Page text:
Inspector (Postal) & Ors Vs. K.K. Pavitheran  INSC 1229 (30 September
O R D
learned counsel on both sides.
respondent while in service as Extra-Departmental Agent was charge-sheeted, for
misconduct of temporary absence from duty, under Rule 8 of the P & T Extra
Departmental Agents (Conduct and Services) Rules, 1964 on June 6, 1985. By order dated March 31,1986, the enquiry was cancelled and
fresh enquiry was conducted. Later, on conclusion of the departmental enquiry
proceedings, by order dated July 9, 1990,
the respondent was removed from service.
filed an application in the Tribunal. By order dated May 28, 1992, the Tribunal remitted the matter
for reconsideration on the nature of punishment. That order was unsuccessfully
challenged in this Court and had become final. Subsequently, when the order of
removal was passed again, it was challenged in the Tribunal. The Tribunal by
order dated September
4, 1993 quashed the
proceedings and directed reconsideration of the quantum of punishment on the
basis of amended rules. Again, it was challenged in the special leave petition
before this Court which was dismissed. Consequently, the respondent was
reinstated. He again filed an application. In the impugned order dated December 5, 1995 made in O.A. No.787/94, the
Tribunal has directed payment of back-wages. Thus, these appeals by special
Court in Rajasthan State Road Transport Corporation vs. Bhagyo Mal & Ors.
[194 supp.(l) SCC 573] held that while the High Court had found that the
respondent-employee deserved punishment on account of his misconduct, and
awarded lesser punishment, it is not liable to grant back-wages particularly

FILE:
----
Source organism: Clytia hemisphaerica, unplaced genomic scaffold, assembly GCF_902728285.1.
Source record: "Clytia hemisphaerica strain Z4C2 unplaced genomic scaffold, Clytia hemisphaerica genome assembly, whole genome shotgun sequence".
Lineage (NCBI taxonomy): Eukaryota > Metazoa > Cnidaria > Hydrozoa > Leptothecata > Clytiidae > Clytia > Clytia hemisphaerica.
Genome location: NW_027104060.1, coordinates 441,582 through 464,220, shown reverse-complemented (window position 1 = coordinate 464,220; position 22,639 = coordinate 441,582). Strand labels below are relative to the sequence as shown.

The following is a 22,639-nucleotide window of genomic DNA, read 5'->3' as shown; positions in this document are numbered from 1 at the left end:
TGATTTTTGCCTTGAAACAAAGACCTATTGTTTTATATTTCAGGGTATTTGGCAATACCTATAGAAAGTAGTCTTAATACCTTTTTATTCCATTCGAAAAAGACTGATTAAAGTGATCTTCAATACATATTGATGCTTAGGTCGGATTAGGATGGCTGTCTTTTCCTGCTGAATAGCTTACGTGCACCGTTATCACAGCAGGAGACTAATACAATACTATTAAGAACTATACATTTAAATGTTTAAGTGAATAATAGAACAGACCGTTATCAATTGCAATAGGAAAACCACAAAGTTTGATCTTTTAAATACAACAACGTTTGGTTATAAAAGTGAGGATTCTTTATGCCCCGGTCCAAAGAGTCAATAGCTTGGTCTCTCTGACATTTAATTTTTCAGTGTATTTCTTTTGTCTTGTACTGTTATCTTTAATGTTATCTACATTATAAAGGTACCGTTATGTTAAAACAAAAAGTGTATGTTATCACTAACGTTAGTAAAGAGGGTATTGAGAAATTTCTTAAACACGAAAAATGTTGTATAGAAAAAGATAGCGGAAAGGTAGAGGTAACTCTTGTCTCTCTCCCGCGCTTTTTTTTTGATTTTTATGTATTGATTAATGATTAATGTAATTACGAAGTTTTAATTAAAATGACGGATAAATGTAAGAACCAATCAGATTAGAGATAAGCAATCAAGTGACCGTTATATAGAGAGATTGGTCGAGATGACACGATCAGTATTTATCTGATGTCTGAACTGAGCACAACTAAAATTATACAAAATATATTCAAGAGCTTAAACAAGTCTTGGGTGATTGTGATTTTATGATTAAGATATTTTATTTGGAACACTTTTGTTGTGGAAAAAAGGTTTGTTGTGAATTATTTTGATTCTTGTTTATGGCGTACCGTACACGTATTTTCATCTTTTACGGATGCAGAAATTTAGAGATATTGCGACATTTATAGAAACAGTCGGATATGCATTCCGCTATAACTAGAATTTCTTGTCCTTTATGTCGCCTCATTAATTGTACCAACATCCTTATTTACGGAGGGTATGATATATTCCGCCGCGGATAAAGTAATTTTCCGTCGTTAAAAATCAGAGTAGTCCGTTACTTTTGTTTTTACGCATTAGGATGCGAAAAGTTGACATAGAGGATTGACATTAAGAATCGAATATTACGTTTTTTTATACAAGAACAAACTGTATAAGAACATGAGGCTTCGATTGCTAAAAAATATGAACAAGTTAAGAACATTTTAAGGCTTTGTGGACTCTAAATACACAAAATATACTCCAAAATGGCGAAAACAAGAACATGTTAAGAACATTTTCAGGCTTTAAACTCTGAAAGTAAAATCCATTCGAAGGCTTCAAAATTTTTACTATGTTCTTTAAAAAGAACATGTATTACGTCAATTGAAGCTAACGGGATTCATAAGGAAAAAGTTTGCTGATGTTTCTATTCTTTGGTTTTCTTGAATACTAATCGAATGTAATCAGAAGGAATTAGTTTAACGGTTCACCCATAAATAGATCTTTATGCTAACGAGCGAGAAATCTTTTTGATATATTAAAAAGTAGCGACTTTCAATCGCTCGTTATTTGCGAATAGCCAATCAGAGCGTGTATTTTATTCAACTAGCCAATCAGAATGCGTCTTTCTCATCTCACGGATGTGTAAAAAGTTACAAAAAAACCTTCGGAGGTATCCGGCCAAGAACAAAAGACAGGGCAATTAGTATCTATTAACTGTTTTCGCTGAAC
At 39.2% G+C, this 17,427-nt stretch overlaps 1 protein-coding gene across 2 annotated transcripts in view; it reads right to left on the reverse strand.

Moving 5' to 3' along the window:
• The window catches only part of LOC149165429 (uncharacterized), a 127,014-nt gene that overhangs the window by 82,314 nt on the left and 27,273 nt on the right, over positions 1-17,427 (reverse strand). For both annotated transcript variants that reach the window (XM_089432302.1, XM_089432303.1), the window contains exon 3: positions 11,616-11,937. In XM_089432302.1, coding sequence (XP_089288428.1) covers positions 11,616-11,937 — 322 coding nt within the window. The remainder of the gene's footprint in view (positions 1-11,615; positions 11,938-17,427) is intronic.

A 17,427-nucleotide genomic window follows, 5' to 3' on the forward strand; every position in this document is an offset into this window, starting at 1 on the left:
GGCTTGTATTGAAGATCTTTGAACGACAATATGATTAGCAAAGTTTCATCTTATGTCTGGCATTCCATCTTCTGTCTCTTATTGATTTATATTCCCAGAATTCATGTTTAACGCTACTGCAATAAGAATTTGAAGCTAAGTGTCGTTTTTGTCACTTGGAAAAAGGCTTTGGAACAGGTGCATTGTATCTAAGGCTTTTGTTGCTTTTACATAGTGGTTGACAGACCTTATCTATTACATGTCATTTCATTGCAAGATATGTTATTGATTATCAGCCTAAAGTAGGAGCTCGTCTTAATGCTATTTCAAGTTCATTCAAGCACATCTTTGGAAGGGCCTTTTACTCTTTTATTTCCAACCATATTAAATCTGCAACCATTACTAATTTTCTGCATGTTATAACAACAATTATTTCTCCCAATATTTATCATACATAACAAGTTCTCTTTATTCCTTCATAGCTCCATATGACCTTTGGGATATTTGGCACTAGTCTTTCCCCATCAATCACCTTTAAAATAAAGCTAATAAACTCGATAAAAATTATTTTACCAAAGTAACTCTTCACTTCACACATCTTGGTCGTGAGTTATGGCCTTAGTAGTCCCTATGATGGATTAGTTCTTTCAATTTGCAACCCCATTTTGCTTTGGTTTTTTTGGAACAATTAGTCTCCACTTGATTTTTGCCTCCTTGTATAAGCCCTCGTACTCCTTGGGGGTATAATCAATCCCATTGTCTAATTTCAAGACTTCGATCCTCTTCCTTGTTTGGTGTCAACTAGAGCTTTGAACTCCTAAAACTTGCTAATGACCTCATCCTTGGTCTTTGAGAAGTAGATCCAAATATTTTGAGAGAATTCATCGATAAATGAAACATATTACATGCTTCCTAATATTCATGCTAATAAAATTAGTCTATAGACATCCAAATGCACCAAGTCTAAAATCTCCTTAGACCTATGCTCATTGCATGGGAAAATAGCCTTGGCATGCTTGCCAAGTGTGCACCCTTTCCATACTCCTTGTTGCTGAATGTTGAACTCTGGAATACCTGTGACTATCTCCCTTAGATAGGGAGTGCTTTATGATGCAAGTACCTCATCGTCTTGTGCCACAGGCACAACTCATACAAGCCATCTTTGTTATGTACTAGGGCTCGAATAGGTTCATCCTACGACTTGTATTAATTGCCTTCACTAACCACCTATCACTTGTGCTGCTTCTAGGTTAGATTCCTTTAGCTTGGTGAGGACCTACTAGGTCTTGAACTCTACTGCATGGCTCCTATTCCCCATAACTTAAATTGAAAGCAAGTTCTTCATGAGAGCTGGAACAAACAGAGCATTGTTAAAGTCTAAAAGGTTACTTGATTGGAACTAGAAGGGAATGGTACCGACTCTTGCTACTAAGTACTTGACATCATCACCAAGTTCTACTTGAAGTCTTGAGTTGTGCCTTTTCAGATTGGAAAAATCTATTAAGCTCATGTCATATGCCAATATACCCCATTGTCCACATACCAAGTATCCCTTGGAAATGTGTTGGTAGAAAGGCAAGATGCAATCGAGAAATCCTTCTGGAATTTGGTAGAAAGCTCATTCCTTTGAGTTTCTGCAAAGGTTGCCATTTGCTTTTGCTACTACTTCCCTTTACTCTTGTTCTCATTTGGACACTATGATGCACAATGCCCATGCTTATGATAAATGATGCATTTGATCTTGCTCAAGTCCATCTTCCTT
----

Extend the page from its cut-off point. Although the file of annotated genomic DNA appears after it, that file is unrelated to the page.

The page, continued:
when the Tribunal had converted the order of dismissal into stoppage of two
increments with cumulative effect. Therefore, the order of the High Court was
set aside to that effect. It is now settled law that imposition of punishment
is in the discretion of the disciplinary authority. But the authority is
expected to exercise the discretion properly taking into consideration all the
relevant facts and circumstances. In this case, the punishment of removal was
found to be not justified for the reason that the respondent was temporarily
absent from duty. But the order of dismissal having been converted into one of
reinstatement with lesser punishment, the question arises whether the
respondent is entitled to back-wages? The Tribunal was not right in directing
payment of back-wages for the reason that the respondent was found to be
responsible for misconduct though lesser punishment was imposed. Under these
circumstances and following the above judgment, we hold that the respondent is
not entitled to back wages.
appeals are accordingly allowed. No costs.